My alarm chirps softly as I blink awake in the inky night. 1:30am. I pull a sweatshirt over my pajamas and tiptoe to the next room. “Claudia? Are you getting up?” I whisper to my colleague. “Be right there,” she replies, chirpier even than my alarm, despite the late hour.
We’re staying at the Inn on the Lake, outside the city of Whitehorse, in Canada’s Yukon, and we’re hoping to get a glimpse of the northern lights coloring the sky. Late August, when we’re visiting, isn’t the prime viewing time — the winter season with its long, dark nights is a safer bet — but the Inn’s owner Carson Schiffkorn suggested that, as long as you don’t mind a middle-of-the-night wake up call, it’s worth a try at any time of year.
A 35-minute drive south of the city, the Inn is removed enough from the urban illumination that the night sky’s lights are visible more often than they are closer to town. We peek out the window to the south, where even at this hour, the day’s light hasn’t completely disappeared below the horizon, shimmering on the surface of Marsh Lake. When we go into the yard on the north side of the building, the sky, although cloudier, is much darker. So we scan the sky, and we wait.
Schiffkorn, who grew up in the Yukon, opened the Inn on the Lake, a two-story log structure in 1997. You enter the inn through the kitchen, currently the domain of Chef Troy King, who serves three-course, locally-focused, family-style dinners to guests nightly and offers a self-serve buffet breakfast every morning, a European-inspired spread of cheeses, cured meats, eggs, breads, yogurt, and fruit.
After talking with Schiffkorn about what foods grow locally, he offers to take us on a tour of the inn’s gardens. He darts into the bushes behind the inn and points out haskap berries, low-bush cranberries, and several other berries, picking handfuls for us to nibble as we stroll.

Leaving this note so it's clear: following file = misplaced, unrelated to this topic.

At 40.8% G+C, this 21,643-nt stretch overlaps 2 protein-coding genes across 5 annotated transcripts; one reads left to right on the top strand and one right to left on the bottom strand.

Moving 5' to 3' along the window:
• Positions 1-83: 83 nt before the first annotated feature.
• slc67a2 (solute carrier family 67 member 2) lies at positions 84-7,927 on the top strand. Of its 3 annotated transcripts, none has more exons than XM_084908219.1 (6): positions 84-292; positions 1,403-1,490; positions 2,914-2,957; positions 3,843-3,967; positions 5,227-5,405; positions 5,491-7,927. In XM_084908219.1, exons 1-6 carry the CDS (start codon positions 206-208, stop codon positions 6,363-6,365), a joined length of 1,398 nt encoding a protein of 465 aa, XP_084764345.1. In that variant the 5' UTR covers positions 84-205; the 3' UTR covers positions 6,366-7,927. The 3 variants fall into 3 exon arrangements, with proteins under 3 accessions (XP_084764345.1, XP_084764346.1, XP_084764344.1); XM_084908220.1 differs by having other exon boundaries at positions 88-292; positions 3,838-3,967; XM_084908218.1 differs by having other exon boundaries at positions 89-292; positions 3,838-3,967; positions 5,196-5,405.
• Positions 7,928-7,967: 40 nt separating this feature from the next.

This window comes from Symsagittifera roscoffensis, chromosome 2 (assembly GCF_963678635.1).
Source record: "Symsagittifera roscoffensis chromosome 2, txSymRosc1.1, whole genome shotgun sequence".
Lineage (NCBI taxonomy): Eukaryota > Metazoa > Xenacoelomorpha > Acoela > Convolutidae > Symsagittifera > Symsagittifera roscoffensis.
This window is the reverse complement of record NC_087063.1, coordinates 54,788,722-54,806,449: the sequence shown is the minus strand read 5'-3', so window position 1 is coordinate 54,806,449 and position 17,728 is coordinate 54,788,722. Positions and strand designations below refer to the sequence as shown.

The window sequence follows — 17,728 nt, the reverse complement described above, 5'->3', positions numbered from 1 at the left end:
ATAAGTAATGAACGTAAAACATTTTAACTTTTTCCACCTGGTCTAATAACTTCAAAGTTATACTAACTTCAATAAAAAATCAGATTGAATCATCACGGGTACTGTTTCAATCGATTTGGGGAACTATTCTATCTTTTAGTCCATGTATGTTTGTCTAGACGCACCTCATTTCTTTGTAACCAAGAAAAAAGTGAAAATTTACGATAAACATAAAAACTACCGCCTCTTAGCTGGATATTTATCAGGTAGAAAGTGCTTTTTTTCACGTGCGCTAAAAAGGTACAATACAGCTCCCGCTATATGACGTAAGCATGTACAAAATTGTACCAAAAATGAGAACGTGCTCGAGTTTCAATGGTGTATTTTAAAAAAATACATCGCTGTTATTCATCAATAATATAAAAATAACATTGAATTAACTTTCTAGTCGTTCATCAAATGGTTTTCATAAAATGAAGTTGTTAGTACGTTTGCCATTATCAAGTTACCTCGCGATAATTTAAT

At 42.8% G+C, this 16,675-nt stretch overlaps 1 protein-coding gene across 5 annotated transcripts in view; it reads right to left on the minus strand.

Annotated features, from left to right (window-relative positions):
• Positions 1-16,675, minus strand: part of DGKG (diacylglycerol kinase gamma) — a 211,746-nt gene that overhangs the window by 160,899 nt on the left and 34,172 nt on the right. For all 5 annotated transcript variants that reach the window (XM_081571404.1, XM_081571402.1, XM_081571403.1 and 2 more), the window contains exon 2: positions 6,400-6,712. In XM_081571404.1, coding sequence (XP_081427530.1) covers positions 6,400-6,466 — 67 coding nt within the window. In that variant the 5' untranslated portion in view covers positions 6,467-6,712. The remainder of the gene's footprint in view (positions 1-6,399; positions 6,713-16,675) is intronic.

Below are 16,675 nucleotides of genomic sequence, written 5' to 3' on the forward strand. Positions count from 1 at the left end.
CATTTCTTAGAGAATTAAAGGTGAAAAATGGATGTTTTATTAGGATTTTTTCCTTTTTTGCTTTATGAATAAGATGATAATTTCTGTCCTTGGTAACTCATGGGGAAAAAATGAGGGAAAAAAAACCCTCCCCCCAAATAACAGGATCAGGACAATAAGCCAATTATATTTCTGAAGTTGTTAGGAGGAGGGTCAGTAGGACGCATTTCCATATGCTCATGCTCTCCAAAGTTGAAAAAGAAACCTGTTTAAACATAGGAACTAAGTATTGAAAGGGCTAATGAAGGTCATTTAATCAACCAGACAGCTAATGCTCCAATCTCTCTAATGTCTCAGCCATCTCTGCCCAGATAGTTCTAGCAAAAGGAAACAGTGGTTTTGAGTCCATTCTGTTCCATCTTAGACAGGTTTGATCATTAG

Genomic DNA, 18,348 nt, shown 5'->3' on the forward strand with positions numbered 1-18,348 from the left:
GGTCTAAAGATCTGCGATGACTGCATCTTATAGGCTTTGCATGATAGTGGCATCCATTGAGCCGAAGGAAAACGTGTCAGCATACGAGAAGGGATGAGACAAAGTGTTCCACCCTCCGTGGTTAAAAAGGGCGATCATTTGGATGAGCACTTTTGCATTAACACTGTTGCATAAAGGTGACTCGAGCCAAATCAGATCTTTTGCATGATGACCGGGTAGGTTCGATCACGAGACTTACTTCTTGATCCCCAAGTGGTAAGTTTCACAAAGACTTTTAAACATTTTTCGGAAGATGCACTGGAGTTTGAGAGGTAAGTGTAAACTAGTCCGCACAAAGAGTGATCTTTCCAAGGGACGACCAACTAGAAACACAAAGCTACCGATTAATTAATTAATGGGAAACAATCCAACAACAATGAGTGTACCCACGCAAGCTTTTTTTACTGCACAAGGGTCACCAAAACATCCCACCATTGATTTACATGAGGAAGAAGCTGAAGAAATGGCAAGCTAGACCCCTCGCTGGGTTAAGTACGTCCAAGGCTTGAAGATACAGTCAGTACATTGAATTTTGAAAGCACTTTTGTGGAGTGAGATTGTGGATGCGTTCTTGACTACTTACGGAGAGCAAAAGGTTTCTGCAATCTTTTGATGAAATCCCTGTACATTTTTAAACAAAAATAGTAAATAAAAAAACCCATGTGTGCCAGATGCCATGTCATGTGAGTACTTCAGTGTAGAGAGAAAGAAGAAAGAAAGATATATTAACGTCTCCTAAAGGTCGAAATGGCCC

Back at the inn, you can walk through the kitchen into the high-ceilinged living room, where a wall of windows wows with a panorama across the lake. The space, with overstuffed chairs and a long table, is both the guest lounge and the dining area. Outside, the porch delivers more lake views.
Because we’re in town for the annual Yukon Culinary Festival, with dinners and special events every night, we don’t get to join the other inn guests for dinner. But we do have a chance to sample Chef Troy’s food at one of the festival events, a costume party and cocktail hour on the historic sternwheeler S.S. Klondike, now a national history site. The ship ferried passengers along the river from Whitehorse north to Dawson City in the first half of the 20th century.
The chef and his team prepared a menu of fun, carnival-inspired food, using recipes from a pioneer women’s cookbook. Mingling in our Klondike-era costumes, we sup on bison chili, elk corn dogs, and local Arctic char served on bannock. For dessert, there are sweet donut holes.
At the Inn on the Lake, the guest rooms are spread across two floors and range from standard doubles to larger jacuzzi suites. There’s also a two-bedroom “presidential suite” with a lakeview living room, kitchenette, and dining area, as well as one bathroom.
The furnishings, of logs or sturdy woods, feel solid and comfortable. The modern bathrooms come with biodegradable toiletries and fluffy robes.
There’s plenty to do on the property and nearby. Guests can borrow canoes or kayaks to paddle on the lake, take a ride on the inn’s mountain bikes, or soak in the hot tub. And of course, you can go out to see the northern lights.
The night we try to view the lights, sadly, turns out to be too cloudy, and after about an hour outside, we give up.
But at least, at the Inn on the Lake, we have comfortable log frame beds with fluffy duvets to sink back into. And up in the Yukon, there’s always another night when the dramatic northern lights will dance across the sky.
Double room rates at the Inn on the Lake start at CAD$189 per night, the jacuzzi suites at $249, and the two-bedroom presidential suite at $290. Both breakfast and dinner are included in some package rates; otherwise, breakfast is CAD$14.50 and the three-course dinner is CAD$39.95.
The Inn also offers all-inclusive Northern Lights packages in fall and winter, the seasons with the best chance of seeing the colorful lights.
Hotel feature by Vancouver-based travel, food, and feature writer Carolyn B. Heller. Photos © Carolyn B. Heller. Travel Yukon and the Inn on the Lake arranged my stay for review purposes.